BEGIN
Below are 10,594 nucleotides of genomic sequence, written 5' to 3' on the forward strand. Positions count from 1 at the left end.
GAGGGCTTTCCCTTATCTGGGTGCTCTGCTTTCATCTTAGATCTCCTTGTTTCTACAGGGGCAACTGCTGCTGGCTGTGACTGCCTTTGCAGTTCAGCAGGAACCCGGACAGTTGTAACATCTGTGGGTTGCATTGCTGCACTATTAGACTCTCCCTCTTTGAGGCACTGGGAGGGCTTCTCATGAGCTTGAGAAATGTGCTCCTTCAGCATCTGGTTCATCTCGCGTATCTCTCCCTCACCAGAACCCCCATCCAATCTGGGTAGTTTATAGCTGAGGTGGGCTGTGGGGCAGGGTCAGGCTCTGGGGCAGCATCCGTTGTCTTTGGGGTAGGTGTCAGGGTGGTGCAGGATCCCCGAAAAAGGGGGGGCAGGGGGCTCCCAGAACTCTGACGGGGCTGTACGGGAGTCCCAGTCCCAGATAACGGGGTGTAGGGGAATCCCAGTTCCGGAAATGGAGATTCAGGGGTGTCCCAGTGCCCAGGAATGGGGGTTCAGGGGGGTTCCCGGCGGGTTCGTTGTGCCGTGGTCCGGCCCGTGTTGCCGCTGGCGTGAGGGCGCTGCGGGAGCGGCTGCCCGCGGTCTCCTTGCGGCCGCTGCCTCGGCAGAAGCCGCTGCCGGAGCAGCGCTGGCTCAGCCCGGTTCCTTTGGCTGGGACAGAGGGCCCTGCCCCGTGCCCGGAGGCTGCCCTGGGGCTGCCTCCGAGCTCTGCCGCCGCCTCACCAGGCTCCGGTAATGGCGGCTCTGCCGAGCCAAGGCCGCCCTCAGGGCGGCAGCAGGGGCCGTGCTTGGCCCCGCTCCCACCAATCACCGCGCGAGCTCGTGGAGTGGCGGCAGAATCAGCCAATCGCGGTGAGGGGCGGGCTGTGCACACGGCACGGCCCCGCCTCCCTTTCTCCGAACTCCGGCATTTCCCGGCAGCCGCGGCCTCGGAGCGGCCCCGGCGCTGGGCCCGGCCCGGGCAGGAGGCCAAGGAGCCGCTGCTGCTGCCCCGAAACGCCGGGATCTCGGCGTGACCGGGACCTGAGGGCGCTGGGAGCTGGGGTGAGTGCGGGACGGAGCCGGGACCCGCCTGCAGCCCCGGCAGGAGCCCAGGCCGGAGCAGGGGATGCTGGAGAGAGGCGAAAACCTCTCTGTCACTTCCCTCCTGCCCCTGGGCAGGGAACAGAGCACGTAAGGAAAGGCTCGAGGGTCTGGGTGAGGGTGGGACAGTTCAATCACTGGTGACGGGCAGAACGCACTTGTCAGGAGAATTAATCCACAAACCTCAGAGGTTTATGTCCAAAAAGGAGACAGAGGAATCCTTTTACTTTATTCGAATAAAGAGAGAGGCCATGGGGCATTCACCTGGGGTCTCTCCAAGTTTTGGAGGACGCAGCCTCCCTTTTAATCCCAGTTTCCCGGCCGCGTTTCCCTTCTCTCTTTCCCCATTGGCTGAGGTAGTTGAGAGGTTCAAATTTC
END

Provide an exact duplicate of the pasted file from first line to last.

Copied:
Below are 10,594 nucleotides of genomic sequence, written 5' to 3' on the forward strand. Positions count from 1 at the left end.
GAGGGCTTTCCCTTATCTGGGTGCTCTGCTTTCATCTTAGATCTCCTTGTTTCTACAGGGGCAACTGCTGCTGGCTGTGACTGCCTTTGCAGTTCAGCAGGAACCCGGACAGTTGTAACATCTGTGGGTTGCATTGCTGCACTATTAGACTCTCCCTCTTTGAGGCACTGGGAGGGCTTCTCATGAGCTTGAGAAATGTGCTCCTTCAGCATCTGGTTCATCTCGCGTATCTCTCCCTCACCAGAACCCCCATCCAATCTGGGTAGTTTATAGCTGAGGTGGGCTGTGGGGCAGGGTCAGGCTCTGGGGCAGCATCCGTTGTCTTTGGGGTAGGTGTCAGGGTGGTGCAGGATCCCCGAAAAAGGGGGGGCAGGGGGCTCCCAGAACTCTGACGGGGCTGTACGGGAGTCCCAGTCCCAGATAACGGGGTGTAGGGGAATCCCAGTTCCGGAAATGGAGATTCAGGGGTGTCCCAGTGCCCAGGAATGGGGGTTCAGGGGGGTTCCCGGCGGGTTCGTTGTGCCGTGGTCCGGCCCGTGTTGCCGCTGGCGTGAGGGCGCTGCGGGAGCGGCTGCCCGCGGTCTCCTTGCGGCCGCTGCCTCGGCAGAAGCCGCTGCCGGAGCAGCGCTGGCTCAGCCCGGTTCCTTTGGCTGGGACAGAGGGCCCTGCCCCGTGCCCGGAGGCTGCCCTGGGGCTGCCTCCGAGCTCTGCCGCCGCCTCACCAGGCTCCGGTAATGGCGGCTCTGCCGAGCCAAGGCCGCCCTCAGGGCGGCAGCAGGGGCCGTGCTTGGCCCCGCTCCCACCAATCACCGCGCGAGCTCGTGGAGTGGCGGCAGAATCAGCCAATCGCGGTGAGGGGCGGGCTGTGCACACGGCACGGCCCCGCCTCCCTTTCTCCGAACTCCGGCATTTCCCGGCAGCCGCGGCCTCGGAGCGGCCCCGGCGCTGGGCCCGGCCCGGGCAGGAGGCCAAGGAGCCGCTGCTGCTGCCCCGAAACGCCGGGATCTCGGCGTGACCGGGACCTGAGGGCGCTGGGAGCTGGGGTGAGTGCGGGACGGAGCCGGGACCCGCCTGCAGCCCCGGCAGGAGCCCAGGCCGGAGCAGGGGATGCTGGAGAGAGGCGAAAACCTCTCTGTCACTTCCCTCCTGCCCCTGGGCAGGGAACAGAGCACGTAAGGAAAGGCTCGAGGGTCTGGGTGAGGGTGGGACAGTTCAATCACTGGTGACGGGCAGAACGCACTTGTCAGGAGAATTAATCCACAAACCTCAGAGGTTTATGTCCAAAAAGGAGACAGAGGAATCCTTTTACTTTATTCGAATAAAGAGAGAGGCCATGGGGCATTCACCTGGGGTCTCTCCAAGTTTTGGAGGACGCAGCCTCCCTTTTAATCCCAGTTTCCCGGCCGCGTTTCCCTTCTCTCTTTCCCCATTGGCTGAGGTAGTTGAGAGGTTCAAATTTC